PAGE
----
Japantown’s New Korean-Inspired Bakery Is Spreading the Gospel of Kalbijjim Croissants

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A square croissant topped with meat and charred, melted cheese.
Jina Bakes' most famous item is its Korean-inspired kalbijjim croissant. (Jina Bakes)

When pastry chef Jina Kim first collaborated with Daeho Kalbijjim & Beef Soup earlier this year to create a croissant version of the restaurant’s runaway hit kalbijjim short rib stew, she’d hoped that the pastries would be a success. After all, Daeho’s spicy-sweet, delightfully cheesy version of the Korean classic had become one of the most sought after dishes in San Francisco. What Kim didn’t necessarily anticipate, however, was that a half year after their debut, the kalbijjim croissants would have a dedicated following all their own—that customers would line up for an hour at Kim’s Japantown bakery, Jina Bakes, and, in some cases, snatch up a dozen of the meaty pastries in one fell swoop.

Make no mistake: The kalbijjim croissants are poised to become the next big thing in the Bay Area pastry world. And now, Kim is ready to introduce local pastry lovers to her whole lineup of other creative Korean- and Japanese-inflected treats. 

A line of customers waits outside of a bakery; the sign above reads "jina bakes."
The line of customers during Jina Bakes' soft opening weekend. (Jina Bakes)

After a year of pandemic takeout boxes, construction delays and occasional in-person pop-ups, Jina Bakes finally opened its Japan Center storefront in late August. The bakery has been in “soft opening” mode on weekends only for the past two weeks, limiting both its hours of operation and the number of pastries that customers can purchase at one time. Starting next week, the shop will be open on Fridays as well, with the goal, Kim says, of eventually opening five days a week.

A square croissant topped with stretchy Korean rice cake dusted with roasted soybean poweder.
The injeolmi croissant is inspired by one of the pastry chef's favorite Korean treats. (Christine Yoo)

Customers who have been buying Jina Bakes’ pastries since the early days of the pandemic already know the bakery has a lot more to offer beyond its signature item. Prior to starting her business, Kim’s background had primarily been in French and Japanese pastry, but the wild, unexpected success of the kalbijjim croissant emboldened her to create other pastries that reflect her own heritage. “I started wanting to do more Korean things,” Kim says. 

For now, she’s added one additional Korean item inspired by injeolmi, a kind of sweet Korean sweet rice cake that was always Kim’s favorite special occasion treat. At Jina Bakes, she makes the rice cakes in-house, cuts them into squares and bakes them on top of square croissants, dusting the injeolmi afterwards with powdered sugar and roasted soybean powder. The best thing about these injeolmi croissants, Kim says, is that the rice cakes are wonderfully stretchy when they’re warm, so you get that gooey “cheese pull” effect that many Koreans and Korean Americans admire. (It’s part of the kalbijjim croissant’s appeal as well—and one of the reasons the bakery has a dedicated oven for reheating pastries.)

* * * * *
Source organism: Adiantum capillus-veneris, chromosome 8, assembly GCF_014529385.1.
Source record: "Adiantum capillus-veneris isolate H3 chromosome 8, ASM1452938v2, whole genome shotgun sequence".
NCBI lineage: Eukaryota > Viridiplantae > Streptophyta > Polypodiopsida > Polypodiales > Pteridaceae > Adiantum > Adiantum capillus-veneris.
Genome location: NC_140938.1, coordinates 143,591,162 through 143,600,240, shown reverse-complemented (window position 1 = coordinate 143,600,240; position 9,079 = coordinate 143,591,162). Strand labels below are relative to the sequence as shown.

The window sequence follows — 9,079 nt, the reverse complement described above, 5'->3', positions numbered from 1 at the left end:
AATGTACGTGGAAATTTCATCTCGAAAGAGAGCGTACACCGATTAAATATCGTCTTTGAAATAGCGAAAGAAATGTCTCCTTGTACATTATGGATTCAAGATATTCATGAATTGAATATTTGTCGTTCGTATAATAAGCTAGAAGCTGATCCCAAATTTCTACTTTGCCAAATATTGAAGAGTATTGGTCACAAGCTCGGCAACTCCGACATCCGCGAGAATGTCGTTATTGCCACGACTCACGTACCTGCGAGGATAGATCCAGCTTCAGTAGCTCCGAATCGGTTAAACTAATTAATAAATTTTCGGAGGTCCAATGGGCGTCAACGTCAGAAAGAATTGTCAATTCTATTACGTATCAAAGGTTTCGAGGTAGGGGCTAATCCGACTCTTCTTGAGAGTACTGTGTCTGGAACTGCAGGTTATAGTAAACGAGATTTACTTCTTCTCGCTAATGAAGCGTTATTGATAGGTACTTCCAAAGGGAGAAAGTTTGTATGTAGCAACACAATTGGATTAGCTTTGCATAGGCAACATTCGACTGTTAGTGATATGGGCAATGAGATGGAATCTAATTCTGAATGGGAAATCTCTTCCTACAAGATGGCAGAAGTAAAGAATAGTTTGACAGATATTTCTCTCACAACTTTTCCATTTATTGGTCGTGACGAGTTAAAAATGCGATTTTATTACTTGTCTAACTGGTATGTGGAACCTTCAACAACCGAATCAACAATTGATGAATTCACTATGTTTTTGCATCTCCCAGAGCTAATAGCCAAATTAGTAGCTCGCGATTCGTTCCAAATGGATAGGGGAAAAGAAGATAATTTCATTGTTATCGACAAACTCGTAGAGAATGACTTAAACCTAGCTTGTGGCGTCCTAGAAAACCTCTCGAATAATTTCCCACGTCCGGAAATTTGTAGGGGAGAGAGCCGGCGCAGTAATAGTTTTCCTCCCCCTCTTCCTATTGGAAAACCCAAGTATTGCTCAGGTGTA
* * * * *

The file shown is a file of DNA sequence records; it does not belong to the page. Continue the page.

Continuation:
Three coffee drinks on a countertop, variously topped with whipped cream and honeycomb toffee candy.
A lineup of the bakery's signature coffee drinks, including the Einspänner (left) and the honeycomb toffee latte (center). (Jina Bakes)

Other staples on the opening menu include a more traditionally French croissant, chocolate croissant and kouign-amann, plus a variety of cream puffs that feature Japanese flavors like matcha, hojicha and black sesame. It’s a pastry-heavy lineup for now, but Kim says she eventually wants to do more cakes and desserts, including individual-portion cakes—pound cakes, cheesecake slices and more.

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With COVID concerns still very much front of mind, Jina Bakes won’t yet open up its indoor seating area. But eventually it should offer the kind of experience you’d expect at one of Seoul’s many stylish cafes, right down to the distinctly Korean coffee offerings. For instance, one of Kim’s honeycomb toffee latte is an iced latte that features chunks of housemade dalgona, a kind of Korean toffee that looks like pieces of honeycomb. (The trendy whipped coffee drink called “dalgona coffee” that went viral on Korean TikTok and Instagram during the early stages of the pandemic was named after its resemblance to the dalgona candy. “This is the real dalgona coffee,” Kim says.) 

The bakery will also serve Einspänners, affogato-like espresso drinks topped with loads of whipped cream. Viennese in origin, the drinks are highly popular in South Korea right now, Kim says.

Although Japan Center food businesses—and Japantown as a whole—have struggled during the pandemic, Kim did steady business with her biweekly “quarantine boxes” all through the most difficult months of the shutdown. Indeed, part of the reason she hasn’t been able to extend her hours yet is because she keeps selling out too quickly—after just two hours each day during the bakery’s first weekend of business.

For her part, Kim says she’s been pleasantly surprised by the turnout and, especially, the wide range of customers who have shown up and stood in line to buy her pastries: “I was like, ‘Oh, how did they know about me?’”

Jina Bakes is located on the first floor of Japan Center West, at 1581 Webster Street, Ste. 150, in San Francisco. During its soft opening period, it’s open Saturdays and Sundays only (and Fridays, starting on Sept. 17), 10am–2pm (or until sold out).